We may be able to alter how we exercise to avoid weight gain as well. The research is quite contradictory on this topic, but it may be something to attempt. Working out in a fasted state has shown increased benefits in terms of insulin sensitivity when compared to working out after a meal.2 Again, the research is contradictory here and if performance is your goal this may not be the route to take. However, it may be something to attempt.
Another contradictory topic that may be beneficial for the short term is intermittent fasting (IF). I strongly caution against IF if there is poor sleep, high stress, low vitamin D, or illness is present. IF can become another stressor to some and cause health to deteriorate further. For others it may be a tool to utilize in the short term. I caution against IF for long-term use except in some treatments of mood disorders and neurodegeneration.
IF has shown some promise in the literature in terms of weight loss. One study done on healthy men showed that IF increased insulin sensitivity.3 Keep in mind men and women utilize substrates differently for energy. Women tend to have higher use of lipids, especially when estradiol is highest, as a major substrate for energy. I could not find any IF studies done on women, but that does not mean it does not work. The easiest way to implement IF is to pick an eight-hour window in the day to intake all of your calories. For example, eat all of your meals between 10:00am and 6:00pm. This could even follow some fasted, morning physical activity.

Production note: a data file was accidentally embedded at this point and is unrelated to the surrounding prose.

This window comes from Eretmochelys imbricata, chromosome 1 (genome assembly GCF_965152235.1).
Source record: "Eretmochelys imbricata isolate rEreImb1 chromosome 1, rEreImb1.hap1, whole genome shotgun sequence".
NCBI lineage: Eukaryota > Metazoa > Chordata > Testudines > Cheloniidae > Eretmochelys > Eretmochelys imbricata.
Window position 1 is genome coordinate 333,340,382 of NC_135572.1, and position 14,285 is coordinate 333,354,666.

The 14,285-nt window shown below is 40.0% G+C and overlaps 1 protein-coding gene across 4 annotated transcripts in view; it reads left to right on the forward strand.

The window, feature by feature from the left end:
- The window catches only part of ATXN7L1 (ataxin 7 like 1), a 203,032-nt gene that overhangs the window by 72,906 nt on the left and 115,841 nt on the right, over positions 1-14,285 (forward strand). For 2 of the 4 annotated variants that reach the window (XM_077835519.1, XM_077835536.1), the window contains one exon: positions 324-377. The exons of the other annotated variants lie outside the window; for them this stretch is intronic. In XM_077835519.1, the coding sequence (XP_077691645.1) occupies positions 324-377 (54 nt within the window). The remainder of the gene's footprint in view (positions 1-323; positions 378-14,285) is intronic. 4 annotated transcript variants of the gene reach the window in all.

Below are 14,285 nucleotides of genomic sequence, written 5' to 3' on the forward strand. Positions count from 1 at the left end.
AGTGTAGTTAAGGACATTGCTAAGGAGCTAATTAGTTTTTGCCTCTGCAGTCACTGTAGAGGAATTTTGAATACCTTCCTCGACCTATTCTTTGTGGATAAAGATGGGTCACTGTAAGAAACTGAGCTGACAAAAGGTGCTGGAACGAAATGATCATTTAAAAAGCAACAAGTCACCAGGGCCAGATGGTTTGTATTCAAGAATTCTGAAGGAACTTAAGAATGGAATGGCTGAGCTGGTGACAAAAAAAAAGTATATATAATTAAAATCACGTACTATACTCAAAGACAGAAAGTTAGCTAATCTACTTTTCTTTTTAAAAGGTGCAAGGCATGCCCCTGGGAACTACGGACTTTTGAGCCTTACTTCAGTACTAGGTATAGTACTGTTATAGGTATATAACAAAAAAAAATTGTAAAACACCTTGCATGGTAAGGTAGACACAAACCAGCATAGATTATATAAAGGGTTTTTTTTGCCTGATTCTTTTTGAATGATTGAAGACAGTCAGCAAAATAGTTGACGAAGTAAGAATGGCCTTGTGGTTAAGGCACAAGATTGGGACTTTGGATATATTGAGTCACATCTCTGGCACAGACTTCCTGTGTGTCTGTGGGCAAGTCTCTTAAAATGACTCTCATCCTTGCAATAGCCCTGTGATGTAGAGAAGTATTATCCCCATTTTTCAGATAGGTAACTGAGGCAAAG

Managing Stress Levels
We also need to manage our stress over the holidays. This can become difficult given that there are a number of added stressors during the holidays, such as overcrowded shopping areas, money problems, and family issues. It becomes imperative that we actively manage our stress. Stress is linked to almost all diseases and also induces insulin resistance, making it easy to gain weight. Trying some yoga, meditation, or other means of managing stress is important for overall health and to managing a healthy weight.
Remembering that health and disease lie upon a spectrum is critical in managing health. If we are going to partake in unhealthy behaviors in one aspect of our life, then we need to ensure we are making it up in other areas. The holidays are a time where unhealthy eating is inevitable. We need to ensure we have adequate vitamin D levels, which can be checked by simple blood work and appropriate supplementation can be administered. We also need to sleep in a blacked out room for eight to ten hours, not drink alcohol before bed, and manage our stress. On top of those things, we may be able to use fasting as a tool to control weight. Working out in a fasted state may yield increased benefits for insulin sensitivity. Also, partaking in some form of IF may help as well.
Does anyone else have any tips for successful holiday eating? If so, please post to the comments below.
1. Becutti, Guglielmo and Silvana Pannain. Sleep and Obesity. Current Opinion in Clinical Nutrition (2011). Retrieved on November 22, 2013.
2. Van Proeyen, K, et Al., Training in the fasted state improves glucose tolerance during fat-rich diet. Journal of Physiology (2010). Retrieved on November 22, 2013.
3. Halberg N, et al., Effect of intermittent fasting and refeeding on insulin action in healthy men. Journal of Applied Physiology (2005). Retrieved on November 22, 2013.